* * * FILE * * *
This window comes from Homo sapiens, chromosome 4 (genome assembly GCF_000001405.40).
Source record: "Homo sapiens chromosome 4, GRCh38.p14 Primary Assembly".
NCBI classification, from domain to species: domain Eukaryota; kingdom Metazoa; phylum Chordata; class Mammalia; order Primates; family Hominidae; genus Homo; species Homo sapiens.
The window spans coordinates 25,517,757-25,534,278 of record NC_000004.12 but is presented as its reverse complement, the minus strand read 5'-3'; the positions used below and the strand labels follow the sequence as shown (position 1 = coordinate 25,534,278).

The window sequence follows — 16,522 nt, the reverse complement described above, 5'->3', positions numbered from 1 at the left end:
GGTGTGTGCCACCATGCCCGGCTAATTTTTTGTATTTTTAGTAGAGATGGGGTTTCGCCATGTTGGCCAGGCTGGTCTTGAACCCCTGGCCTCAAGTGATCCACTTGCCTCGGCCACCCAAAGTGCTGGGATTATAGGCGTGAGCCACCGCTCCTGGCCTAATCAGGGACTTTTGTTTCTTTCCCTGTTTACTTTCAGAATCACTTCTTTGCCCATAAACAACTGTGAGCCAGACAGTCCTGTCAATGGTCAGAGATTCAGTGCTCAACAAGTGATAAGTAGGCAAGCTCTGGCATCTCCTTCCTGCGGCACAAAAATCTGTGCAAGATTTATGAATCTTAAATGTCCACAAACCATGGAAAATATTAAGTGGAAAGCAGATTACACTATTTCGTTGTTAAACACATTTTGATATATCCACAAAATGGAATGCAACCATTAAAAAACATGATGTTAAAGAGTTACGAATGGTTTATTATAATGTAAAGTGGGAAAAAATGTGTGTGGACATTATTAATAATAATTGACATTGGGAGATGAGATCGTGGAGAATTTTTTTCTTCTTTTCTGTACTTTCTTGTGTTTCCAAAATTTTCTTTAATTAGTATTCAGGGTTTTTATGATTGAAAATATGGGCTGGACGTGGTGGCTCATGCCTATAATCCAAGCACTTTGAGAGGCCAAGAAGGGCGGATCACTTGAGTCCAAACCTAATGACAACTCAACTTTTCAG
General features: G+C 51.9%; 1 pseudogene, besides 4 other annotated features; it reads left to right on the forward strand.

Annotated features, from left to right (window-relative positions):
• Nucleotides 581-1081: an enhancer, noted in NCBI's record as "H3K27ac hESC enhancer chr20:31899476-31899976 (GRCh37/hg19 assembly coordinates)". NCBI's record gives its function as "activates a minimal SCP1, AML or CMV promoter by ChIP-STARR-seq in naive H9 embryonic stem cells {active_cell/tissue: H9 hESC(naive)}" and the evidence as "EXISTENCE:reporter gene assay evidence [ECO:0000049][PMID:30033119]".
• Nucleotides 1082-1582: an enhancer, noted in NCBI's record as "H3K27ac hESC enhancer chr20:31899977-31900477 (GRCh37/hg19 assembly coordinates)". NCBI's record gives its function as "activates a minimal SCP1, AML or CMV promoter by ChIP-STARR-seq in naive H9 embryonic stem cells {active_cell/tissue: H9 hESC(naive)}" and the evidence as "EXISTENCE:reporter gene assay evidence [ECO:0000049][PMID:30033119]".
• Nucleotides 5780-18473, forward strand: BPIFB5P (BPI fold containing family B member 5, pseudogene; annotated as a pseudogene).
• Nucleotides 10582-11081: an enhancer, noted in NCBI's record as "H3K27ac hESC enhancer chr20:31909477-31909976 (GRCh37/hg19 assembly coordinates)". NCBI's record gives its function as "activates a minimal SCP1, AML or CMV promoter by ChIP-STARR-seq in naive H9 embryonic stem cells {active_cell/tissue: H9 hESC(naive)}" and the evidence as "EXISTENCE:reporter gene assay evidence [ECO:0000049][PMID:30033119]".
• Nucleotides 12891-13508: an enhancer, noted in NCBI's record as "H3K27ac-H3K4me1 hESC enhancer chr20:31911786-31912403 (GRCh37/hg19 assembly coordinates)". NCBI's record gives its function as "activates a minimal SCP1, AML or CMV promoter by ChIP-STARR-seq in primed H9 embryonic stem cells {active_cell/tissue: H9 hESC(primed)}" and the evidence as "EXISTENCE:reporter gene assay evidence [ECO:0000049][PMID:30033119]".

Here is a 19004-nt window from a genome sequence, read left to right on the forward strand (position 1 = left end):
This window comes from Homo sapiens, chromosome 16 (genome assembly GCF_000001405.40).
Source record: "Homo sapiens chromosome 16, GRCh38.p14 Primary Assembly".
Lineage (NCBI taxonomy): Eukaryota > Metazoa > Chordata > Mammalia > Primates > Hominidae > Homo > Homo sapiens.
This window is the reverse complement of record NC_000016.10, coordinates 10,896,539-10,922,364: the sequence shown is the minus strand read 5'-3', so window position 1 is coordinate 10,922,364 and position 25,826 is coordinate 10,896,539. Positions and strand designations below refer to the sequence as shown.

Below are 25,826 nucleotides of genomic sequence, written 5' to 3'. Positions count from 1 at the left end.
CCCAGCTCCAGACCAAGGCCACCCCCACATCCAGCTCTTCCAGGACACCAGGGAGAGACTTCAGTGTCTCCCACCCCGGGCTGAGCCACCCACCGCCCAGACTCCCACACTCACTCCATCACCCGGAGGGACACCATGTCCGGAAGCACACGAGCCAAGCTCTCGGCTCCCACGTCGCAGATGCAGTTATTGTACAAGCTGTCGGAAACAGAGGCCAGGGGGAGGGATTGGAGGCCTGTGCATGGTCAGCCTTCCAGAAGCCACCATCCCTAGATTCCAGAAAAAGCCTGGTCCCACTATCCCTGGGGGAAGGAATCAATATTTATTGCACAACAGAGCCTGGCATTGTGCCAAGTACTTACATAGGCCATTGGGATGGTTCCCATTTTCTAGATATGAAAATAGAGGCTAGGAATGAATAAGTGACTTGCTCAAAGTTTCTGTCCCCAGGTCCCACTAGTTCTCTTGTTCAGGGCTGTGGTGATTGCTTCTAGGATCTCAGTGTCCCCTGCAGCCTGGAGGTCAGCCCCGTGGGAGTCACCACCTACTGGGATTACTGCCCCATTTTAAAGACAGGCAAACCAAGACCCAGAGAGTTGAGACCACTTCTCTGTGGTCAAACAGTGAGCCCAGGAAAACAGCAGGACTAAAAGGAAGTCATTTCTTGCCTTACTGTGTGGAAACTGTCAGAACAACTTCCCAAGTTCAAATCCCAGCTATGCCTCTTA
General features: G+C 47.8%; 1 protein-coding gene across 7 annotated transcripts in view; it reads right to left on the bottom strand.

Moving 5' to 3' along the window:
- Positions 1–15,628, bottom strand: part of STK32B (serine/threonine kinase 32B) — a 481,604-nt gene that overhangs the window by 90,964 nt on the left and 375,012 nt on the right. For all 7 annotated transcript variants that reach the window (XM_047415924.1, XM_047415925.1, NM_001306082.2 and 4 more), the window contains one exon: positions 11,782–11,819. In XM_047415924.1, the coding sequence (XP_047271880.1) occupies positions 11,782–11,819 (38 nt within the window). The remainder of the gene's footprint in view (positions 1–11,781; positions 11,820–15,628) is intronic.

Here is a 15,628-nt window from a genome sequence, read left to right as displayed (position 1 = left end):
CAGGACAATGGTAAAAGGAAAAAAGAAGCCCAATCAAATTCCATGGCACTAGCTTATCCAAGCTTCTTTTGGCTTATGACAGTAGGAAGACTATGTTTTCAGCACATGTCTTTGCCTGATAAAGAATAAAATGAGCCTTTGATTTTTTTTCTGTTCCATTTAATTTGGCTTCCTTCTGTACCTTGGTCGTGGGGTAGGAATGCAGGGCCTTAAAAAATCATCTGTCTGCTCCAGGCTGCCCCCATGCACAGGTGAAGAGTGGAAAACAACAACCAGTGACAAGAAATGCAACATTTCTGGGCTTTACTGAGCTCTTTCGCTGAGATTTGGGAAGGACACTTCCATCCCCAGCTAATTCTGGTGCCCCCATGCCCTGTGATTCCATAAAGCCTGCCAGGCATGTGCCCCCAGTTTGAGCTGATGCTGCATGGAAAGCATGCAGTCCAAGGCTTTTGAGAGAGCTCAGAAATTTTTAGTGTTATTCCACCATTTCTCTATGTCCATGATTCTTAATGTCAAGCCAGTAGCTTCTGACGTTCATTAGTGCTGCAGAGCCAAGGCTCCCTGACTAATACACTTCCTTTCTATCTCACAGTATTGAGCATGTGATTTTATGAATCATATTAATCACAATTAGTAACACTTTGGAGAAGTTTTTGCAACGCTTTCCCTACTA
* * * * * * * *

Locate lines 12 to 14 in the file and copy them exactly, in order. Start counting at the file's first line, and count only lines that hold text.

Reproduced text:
• Nucleotides 10582-11081: an enhancer, noted in NCBI's record as "H3K27ac hESC enhancer chr20:31909477-31909976 (GRCh37/hg19 assembly coordinates)". NCBI's record gives its function as "activates a minimal SCP1, AML or CMV promoter by ChIP-STARR-seq in naive H9 embryonic stem cells {active_cell/tissue: H9 hESC(naive)}" and the evidence as "EXISTENCE:reporter gene assay evidence [ECO:0000049][PMID:30033119]".
• Nucleotides 12891-13508: an enhancer, noted in NCBI's record as "H3K27ac-H3K4me1 hESC enhancer chr20:31911786-31912403 (GRCh37/hg19 assembly coordinates)". NCBI's record gives its function as "activates a minimal SCP1, AML or CMV promoter by ChIP-STARR-seq in primed H9 embryonic stem cells {active_cell/tissue: H9 hESC(primed)}" and the evidence as "EXISTENCE:reporter gene assay evidence [ECO:0000049][PMID:30033119]".

Here is a 19004-nt window from a genome sequence, read left to right on the forward strand (position 1 = left end):